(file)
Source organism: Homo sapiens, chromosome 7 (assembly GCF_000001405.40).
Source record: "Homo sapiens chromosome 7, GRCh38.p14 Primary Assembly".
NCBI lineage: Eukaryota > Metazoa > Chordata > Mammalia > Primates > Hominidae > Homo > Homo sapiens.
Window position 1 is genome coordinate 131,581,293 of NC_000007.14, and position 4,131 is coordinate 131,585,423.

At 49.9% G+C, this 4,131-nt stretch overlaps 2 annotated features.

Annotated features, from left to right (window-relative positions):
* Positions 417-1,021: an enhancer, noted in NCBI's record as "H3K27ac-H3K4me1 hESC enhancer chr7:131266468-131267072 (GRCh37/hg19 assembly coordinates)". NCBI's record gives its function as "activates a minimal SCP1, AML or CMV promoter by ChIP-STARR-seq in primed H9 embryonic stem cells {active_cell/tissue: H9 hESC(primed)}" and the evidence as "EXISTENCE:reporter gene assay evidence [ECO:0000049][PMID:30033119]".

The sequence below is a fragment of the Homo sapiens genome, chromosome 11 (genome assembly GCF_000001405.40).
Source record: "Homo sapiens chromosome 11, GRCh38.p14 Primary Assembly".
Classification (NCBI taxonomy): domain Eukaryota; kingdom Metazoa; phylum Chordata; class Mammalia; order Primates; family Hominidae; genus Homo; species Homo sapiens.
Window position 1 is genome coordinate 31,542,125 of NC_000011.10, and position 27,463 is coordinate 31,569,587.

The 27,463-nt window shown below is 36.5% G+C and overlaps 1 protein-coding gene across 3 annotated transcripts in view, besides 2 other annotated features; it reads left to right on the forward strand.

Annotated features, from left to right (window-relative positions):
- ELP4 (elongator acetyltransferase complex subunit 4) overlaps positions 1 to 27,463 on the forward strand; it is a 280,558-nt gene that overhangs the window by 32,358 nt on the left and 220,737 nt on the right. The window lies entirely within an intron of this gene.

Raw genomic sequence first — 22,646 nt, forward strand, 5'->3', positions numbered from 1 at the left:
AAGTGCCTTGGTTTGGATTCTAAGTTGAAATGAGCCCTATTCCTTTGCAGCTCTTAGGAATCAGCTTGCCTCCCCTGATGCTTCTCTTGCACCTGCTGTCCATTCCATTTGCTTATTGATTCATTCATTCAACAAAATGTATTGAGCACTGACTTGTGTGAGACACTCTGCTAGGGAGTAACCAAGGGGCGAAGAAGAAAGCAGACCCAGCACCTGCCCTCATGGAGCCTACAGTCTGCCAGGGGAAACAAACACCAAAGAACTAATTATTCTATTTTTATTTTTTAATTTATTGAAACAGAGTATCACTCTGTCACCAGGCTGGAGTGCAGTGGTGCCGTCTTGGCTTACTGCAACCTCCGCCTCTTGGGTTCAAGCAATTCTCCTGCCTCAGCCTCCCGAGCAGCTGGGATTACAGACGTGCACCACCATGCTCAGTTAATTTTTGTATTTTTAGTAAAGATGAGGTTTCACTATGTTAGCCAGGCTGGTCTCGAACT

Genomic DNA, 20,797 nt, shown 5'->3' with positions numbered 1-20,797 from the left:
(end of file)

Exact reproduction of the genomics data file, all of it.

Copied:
Source organism: Homo sapiens, chromosome 7 (assembly GCF_000001405.40).
Source record: "Homo sapiens chromosome 7, GRCh38.p14 Primary Assembly".
NCBI lineage: Eukaryota > Metazoa > Chordata > Mammalia > Primates > Hominidae > Homo > Homo sapiens.
Window position 1 is genome coordinate 131,581,293 of NC_000007.14, and position 4,131 is coordinate 131,585,423.

At 49.9% G+C, this 4,131-nt stretch overlaps 2 annotated features.

Annotated features, from left to right (window-relative positions):
* Positions 417-1,021: an enhancer, noted in NCBI's record as "H3K27ac-H3K4me1 hESC enhancer chr7:131266468-131267072 (GRCh37/hg19 assembly coordinates)". NCBI's record gives its function as "activates a minimal SCP1, AML or CMV promoter by ChIP-STARR-seq in primed H9 embryonic stem cells {active_cell/tissue: H9 hESC(primed)}" and the evidence as "EXISTENCE:reporter gene assay evidence [ECO:0000049][PMID:30033119]".

The sequence below is a fragment of the Homo sapiens genome, chromosome 11 (genome assembly GCF_000001405.40).
Source record: "Homo sapiens chromosome 11, GRCh38.p14 Primary Assembly".
Classification (NCBI taxonomy): domain Eukaryota; kingdom Metazoa; phylum Chordata; class Mammalia; order Primates; family Hominidae; genus Homo; species Homo sapiens.
Window position 1 is genome coordinate 31,542,125 of NC_000011.10, and position 27,463 is coordinate 31,569,587.

The 27,463-nt window shown below is 36.5% G+C and overlaps 1 protein-coding gene across 3 annotated transcripts in view, besides 2 other annotated features; it reads left to right on the forward strand.

Annotated features, from left to right (window-relative positions):
- ELP4 (elongator acetyltransferase complex subunit 4) overlaps positions 1 to 27,463 on the forward strand; it is a 280,558-nt gene that overhangs the window by 32,358 nt on the left and 220,737 nt on the right. The window lies entirely within an intron of this gene.

Raw genomic sequence first — 22,646 nt, forward strand, 5'->3', positions numbered from 1 at the left:
AAGTGCCTTGGTTTGGATTCTAAGTTGAAATGAGCCCTATTCCTTTGCAGCTCTTAGGAATCAGCTTGCCTCCCCTGATGCTTCTCTTGCACCTGCTGTCCATTCCATTTGCTTATTGATTCATTCATTCAACAAAATGTATTGAGCACTGACTTGTGTGAGACACTCTGCTAGGGAGTAACCAAGGGGCGAAGAAGAAAGCAGACCCAGCACCTGCCCTCATGGAGCCTACAGTCTGCCAGGGGAAACAAACACCAAAGAACTAATTATTCTATTTTTATTTTTTAATTTATTGAAACAGAGTATCACTCTGTCACCAGGCTGGAGTGCAGTGGTGCCGTCTTGGCTTACTGCAACCTCCGCCTCTTGGGTTCAAGCAATTCTCCTGCCTCAGCCTCCCGAGCAGCTGGGATTACAGACGTGCACCACCATGCTCAGTTAATTTTTGTATTTTTAGTAAAGATGAGGTTTCACTATGTTAGCCAGGCTGGTCTCGAACT

Genomic DNA, 20,797 nt, shown 5'->3' with positions numbered 1-20,797 from the left: